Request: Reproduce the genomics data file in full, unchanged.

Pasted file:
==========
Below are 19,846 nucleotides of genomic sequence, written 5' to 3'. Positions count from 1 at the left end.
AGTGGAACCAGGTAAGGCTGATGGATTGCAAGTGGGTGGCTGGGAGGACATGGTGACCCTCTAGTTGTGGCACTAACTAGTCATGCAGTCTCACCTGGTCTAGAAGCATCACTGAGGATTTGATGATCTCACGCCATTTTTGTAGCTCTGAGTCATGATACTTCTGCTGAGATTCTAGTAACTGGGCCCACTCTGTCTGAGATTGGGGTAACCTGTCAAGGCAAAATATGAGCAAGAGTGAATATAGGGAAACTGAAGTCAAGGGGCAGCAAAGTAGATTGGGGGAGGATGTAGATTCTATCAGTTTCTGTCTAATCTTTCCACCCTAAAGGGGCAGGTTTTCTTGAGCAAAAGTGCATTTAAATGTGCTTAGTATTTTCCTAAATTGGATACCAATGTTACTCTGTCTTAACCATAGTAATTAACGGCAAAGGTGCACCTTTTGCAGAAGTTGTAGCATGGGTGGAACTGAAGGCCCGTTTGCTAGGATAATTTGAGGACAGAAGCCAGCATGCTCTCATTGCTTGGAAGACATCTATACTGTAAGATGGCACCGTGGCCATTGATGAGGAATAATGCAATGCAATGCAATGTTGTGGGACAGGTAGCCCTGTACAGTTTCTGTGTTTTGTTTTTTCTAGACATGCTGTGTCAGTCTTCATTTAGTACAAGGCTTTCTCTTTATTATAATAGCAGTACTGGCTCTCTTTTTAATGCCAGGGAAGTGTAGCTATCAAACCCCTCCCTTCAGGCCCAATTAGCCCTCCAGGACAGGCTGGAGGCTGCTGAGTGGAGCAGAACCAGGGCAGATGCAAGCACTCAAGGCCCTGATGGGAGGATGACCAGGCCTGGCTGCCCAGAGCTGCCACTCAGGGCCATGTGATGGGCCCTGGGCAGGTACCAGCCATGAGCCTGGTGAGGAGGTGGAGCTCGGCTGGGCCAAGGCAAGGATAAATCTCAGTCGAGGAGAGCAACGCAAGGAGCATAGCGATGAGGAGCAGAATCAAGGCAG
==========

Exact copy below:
Below are 19,846 nucleotides of genomic sequence, written 5' to 3'. Positions count from 1 at the left end.
AGTGGAACCAGGTAAGGCTGATGGATTGCAAGTGGGTGGCTGGGAGGACATGGTGACCCTCTAGTTGTGGCACTAACTAGTCATGCAGTCTCACCTGGTCTAGAAGCATCACTGAGGATTTGATGATCTCACGCCATTTTTGTAGCTCTGAGTCATGATACTTCTGCTGAGATTCTAGTAACTGGGCCCACTCTGTCTGAGATTGGGGTAACCTGTCAAGGCAAAATATGAGCAAGAGTGAATATAGGGAAACTGAAGTCAAGGGGCAGCAAAGTAGATTGGGGGAGGATGTAGATTCTATCAGTTTCTGTCTAATCTTTCCACCCTAAAGGGGCAGGTTTTCTTGAGCAAAAGTGCATTTAAATGTGCTTAGTATTTTCCTAAATTGGATACCAATGTTACTCTGTCTTAACCATAGTAATTAACGGCAAAGGTGCACCTTTTGCAGAAGTTGTAGCATGGGTGGAACTGAAGGCCCGTTTGCTAGGATAATTTGAGGACAGAAGCCAGCATGCTCTCATTGCTTGGAAGACATCTATACTGTAAGATGGCACCGTGGCCATTGATGAGGAATAATGCAATGCAATGCAATGTTGTGGGACAGGTAGCCCTGTACAGTTTCTGTGTTTTGTTTTTTCTAGACATGCTGTGTCAGTCTTCATTTAGTACAAGGCTTTCTCTTTATTATAATAGCAGTACTGGCTCTCTTTTTAATGCCAGGGAAGTGTAGCTATCAAACCCCTCCCTTCAGGCCCAATTAGCCCTCCAGGACAGGCTGGAGGCTGCTGAGTGGAGCAGAACCAGGGCAGATGCAAGCACTCAAGGCCCTGATGGGAGGATGACCAGGCCTGGCTGCCCAGAGCTGCCACTCAGGGCCATGTGATGGGCCCTGGGCAGGTACCAGCCATGAGCCTGGTGAGGAGGTGGAGCTCGGCTGGGCCAAGGCAAGGATAAATCTCAGTCGAGGAGAGCAACGCAAGGAGCATAGCGATGAGGAGCAGAATCAAGGCAG